Laudato Si': Introduction

Summary: The Introduction sets up my commentary on Laudato Si', including the mission and the tone of the Papal Encyclical. Pope Francis calls for a deeply spiritual response to a gathering global catastrophe that threatens Earth and our humanity itself, as gifts of the Creator. The mission of this page is to extend and amplify the themes within Laudato Si': On Care for Our Common Home.

The Introduction to Laudato Si'

The first two paragraphs of the Encyclical indicate Pope Francis's concerns, context, and tone. The Holy Father states poignantly:

1. “LAUDATO SI’, mi’ Signore” – “Praise be to you, my Lord”. In the words of this beautiful canticle, Saint Francis of Assisi reminds us that our common home is like a sister with whom we share our life and a beautiful mother who opens her arms to embrace us. “Praise be to you, my Lord, through our Sister, Mother Earth, who sustains and governs us, and who produces various fruit with coloured flowers and herbs”.[1]

2. This sister now cries out to us because of the harm we have inflicted on her by our irresponsible use and abuse of the goods with which God has endowed her. We have come to see ourselves as her lords and masters, entitled to plunder her at will. The violence present in our hearts, wounded by sin, is also reflected in the symptoms of sickness evident in the soil, in the water, in the air and in all forms of life. This is why the earth herself, burdened and laid waste, is among the most abandoned and maltreated of our poor; she “groans in travail” (Rom 8:22). We have forgotten that we ourselves are dust of the earth (cf. Gen 2:7); our very bodies are made up of her elements, we breathe her air and we receive life and refreshment from her waters.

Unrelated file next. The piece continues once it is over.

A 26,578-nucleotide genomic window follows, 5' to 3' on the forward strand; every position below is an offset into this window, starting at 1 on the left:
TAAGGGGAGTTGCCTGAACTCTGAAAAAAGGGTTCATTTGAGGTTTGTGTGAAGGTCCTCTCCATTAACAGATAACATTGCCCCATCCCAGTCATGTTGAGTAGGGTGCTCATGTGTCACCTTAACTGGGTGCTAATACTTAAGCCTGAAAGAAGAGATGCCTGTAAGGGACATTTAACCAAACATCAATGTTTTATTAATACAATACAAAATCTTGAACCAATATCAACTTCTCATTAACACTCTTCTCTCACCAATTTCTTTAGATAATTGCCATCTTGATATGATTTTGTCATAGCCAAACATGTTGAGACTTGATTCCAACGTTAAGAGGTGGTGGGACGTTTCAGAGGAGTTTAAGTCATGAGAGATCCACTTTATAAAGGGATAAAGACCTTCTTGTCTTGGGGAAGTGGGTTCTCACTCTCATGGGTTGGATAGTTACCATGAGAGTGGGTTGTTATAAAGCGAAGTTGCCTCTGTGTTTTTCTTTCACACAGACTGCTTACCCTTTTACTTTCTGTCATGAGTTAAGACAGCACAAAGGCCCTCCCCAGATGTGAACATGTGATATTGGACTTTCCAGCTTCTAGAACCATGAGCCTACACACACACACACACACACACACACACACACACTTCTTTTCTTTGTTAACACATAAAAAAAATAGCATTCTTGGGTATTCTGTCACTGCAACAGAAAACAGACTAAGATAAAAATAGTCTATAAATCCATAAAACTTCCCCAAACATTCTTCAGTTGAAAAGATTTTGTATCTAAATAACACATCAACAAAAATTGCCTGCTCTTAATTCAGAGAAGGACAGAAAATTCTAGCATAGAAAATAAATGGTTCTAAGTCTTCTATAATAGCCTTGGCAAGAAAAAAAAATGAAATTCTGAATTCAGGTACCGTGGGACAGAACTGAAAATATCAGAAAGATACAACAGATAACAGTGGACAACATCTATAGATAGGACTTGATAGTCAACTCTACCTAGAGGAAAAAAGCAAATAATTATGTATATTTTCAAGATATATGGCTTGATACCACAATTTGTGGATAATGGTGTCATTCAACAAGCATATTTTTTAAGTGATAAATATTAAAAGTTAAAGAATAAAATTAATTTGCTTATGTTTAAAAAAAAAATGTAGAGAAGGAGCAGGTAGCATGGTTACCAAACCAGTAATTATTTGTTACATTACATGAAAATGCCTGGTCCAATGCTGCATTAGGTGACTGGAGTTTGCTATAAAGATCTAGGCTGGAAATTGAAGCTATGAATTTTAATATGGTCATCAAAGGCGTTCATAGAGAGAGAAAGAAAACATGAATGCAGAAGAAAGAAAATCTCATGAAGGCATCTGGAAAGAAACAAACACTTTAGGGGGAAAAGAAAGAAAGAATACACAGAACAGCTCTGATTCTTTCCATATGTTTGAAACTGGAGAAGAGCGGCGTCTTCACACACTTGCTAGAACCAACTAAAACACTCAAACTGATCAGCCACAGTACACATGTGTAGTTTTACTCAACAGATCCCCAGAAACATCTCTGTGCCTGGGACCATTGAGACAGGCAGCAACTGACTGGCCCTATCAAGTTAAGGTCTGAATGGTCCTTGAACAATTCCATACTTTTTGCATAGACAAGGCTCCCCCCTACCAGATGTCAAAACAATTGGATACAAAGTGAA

(Please note: All quotations from Laudato Si' will be placed within a text box. All other quotations will be in blockquotes, indented on both margins.)

Subtitle: On Care for Our Common Home

The subtitle of Laudato Si' reveals an important focus of the Papal Encyclical: "On Care for Our Common Home". Two key terms stand out: Care and Common Home. Both carry subtle implications that point the reader to the hidden deeper meaning that runs through Laudato Si. The hermeneutic disclosure of hidden meanings will permeate my commentary, amplifying the significance of the Encyclical.

Care

Care implies an active, loving involvement that transcends stewardship. Care signals the larger human challenge that characterizes our times. Consider the quotation from Cardinal Peter Turkson of Ghana:

"Care goes further than 'stewardship'. Good stewards take responsibility and fulfill their obligations to manage and to render an account. But one can be a good steward without feeling connected. If one cares, however, one is connected. To care is to allow oneself to be affected by another, so much so that one’s path and priorities change. Good parents know this. They care about their children; they care for their children, so much so that parents will sacrifice enormously—even their lives—to ensure the safety and flourishing of their children. With caring, the hard line between self and other softens, blurs, even disappears."

The subtitle Care carries meaning that takes on significance as the Encyclical unfolds. Students of Martin Heidegger may recognize a latent meaning in the translation of Sorge, care. In Heidegger's ontology, the mission of Dasein, the authentic human being thrown within the unfolding of Being, means to care for Creation itself, no small challenge but congruent with Laudato Si'.